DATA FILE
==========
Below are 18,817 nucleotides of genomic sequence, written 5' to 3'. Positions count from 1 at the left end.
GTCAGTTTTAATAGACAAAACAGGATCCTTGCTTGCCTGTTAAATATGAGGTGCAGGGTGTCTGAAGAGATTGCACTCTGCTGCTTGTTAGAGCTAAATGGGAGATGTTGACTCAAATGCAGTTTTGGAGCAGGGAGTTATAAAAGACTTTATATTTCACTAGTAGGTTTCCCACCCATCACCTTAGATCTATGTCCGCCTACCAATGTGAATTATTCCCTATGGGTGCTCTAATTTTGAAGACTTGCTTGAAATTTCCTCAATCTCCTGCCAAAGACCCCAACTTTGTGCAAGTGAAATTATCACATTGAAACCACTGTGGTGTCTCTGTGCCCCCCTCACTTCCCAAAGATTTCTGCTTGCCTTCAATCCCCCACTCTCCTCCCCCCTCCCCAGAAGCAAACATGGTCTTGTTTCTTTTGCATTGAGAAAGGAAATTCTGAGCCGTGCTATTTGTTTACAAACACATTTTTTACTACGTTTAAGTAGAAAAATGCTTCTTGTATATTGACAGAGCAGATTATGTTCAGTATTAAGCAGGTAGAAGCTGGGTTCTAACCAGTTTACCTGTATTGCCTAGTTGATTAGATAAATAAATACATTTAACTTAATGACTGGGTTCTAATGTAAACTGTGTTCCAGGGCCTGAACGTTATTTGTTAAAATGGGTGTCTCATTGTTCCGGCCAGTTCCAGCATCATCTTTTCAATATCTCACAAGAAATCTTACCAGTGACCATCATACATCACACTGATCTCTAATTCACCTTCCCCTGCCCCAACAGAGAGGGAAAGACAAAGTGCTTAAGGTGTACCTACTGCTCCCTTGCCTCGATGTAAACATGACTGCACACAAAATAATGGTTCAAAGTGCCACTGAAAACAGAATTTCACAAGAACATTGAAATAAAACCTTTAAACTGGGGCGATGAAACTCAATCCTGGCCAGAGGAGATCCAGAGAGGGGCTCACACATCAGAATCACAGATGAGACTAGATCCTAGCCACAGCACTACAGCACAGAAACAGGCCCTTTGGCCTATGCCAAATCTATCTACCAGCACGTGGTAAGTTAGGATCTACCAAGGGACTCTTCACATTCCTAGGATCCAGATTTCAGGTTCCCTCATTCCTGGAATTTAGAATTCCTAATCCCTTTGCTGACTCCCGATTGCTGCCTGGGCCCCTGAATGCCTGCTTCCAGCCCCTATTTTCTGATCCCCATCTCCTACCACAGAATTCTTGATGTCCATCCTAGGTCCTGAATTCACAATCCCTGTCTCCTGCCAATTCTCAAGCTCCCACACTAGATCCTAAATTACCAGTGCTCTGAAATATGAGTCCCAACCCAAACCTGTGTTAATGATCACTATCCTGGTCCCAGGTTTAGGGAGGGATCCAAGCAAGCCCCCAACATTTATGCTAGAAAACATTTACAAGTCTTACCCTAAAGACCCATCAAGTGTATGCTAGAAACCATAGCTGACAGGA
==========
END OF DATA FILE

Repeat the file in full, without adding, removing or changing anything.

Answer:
Below are 18,817 nucleotides of genomic sequence, written 5' to 3'. Positions count from 1 at the left end.
GTCAGTTTTAATAGACAAAACAGGATCCTTGCTTGCCTGTTAAATATGAGGTGCAGGGTGTCTGAAGAGATTGCACTCTGCTGCTTGTTAGAGCTAAATGGGAGATGTTGACTCAAATGCAGTTTTGGAGCAGGGAGTTATAAAAGACTTTATATTTCACTAGTAGGTTTCCCACCCATCACCTTAGATCTATGTCCGCCTACCAATGTGAATTATTCCCTATGGGTGCTCTAATTTTGAAGACTTGCTTGAAATTTCCTCAATCTCCTGCCAAAGACCCCAACTTTGTGCAAGTGAAATTATCACATTGAAACCACTGTGGTGTCTCTGTGCCCCCCTCACTTCCCAAAGATTTCTGCTTGCCTTCAATCCCCCACTCTCCTCCCCCCTCCCCAGAAGCAAACATGGTCTTGTTTCTTTTGCATTGAGAAAGGAAATTCTGAGCCGTGCTATTTGTTTACAAACACATTTTTTACTACGTTTAAGTAGAAAAATGCTTCTTGTATATTGACAGAGCAGATTATGTTCAGTATTAAGCAGGTAGAAGCTGGGTTCTAACCAGTTTACCTGTATTGCCTAGTTGATTAGATAAATAAATACATTTAACTTAATGACTGGGTTCTAATGTAAACTGTGTTCCAGGGCCTGAACGTTATTTGTTAAAATGGGTGTCTCATTGTTCCGGCCAGTTCCAGCATCATCTTTTCAATATCTCACAAGAAATCTTACCAGTGACCATCATACATCACACTGATCTCTAATTCACCTTCCCCTGCCCCAACAGAGAGGGAAAGACAAAGTGCTTAAGGTGTACCTACTGCTCCCTTGCCTCGATGTAAACATGACTGCACACAAAATAATGGTTCAAAGTGCCACTGAAAACAGAATTTCACAAGAACATTGAAATAAAACCTTTAAACTGGGGCGATGAAACTCAATCCTGGCCAGAGGAGATCCAGAGAGGGGCTCACACATCAGAATCACAGATGAGACTAGATCCTAGCCACAGCACTACAGCACAGAAACAGGCCCTTTGGCCTATGCCAAATCTATCTACCAGCACGTGGTAAGTTAGGATCTACCAAGGGACTCTTCACATTCCTAGGATCCAGATTTCAGGTTCCCTCATTCCTGGAATTTAGAATTCCTAATCCCTTTGCTGACTCCCGATTGCTGCCTGGGCCCCTGAATGCCTGCTTCCAGCCCCTATTTTCTGATCCCCATCTCCTACCACAGAATTCTTGATGTCCATCCTAGGTCCTGAATTCACAATCCCTGTCTCCTGCCAATTCTCAAGCTCCCACACTAGATCCTAAATTACCAGTGCTCTGAAATATGAGTCCCAACCCAAACCTGTGTTAATGATCACTATCCTGGTCCCAGGTTTAGGGAGGGATCCAAGCAAGCCCCCAACATTTATGCTAGAAAACATTTACAAGTCTTACCCTAAAGACCCATCAAGTGTATGCTAGAAACCATAGCTGACAGGA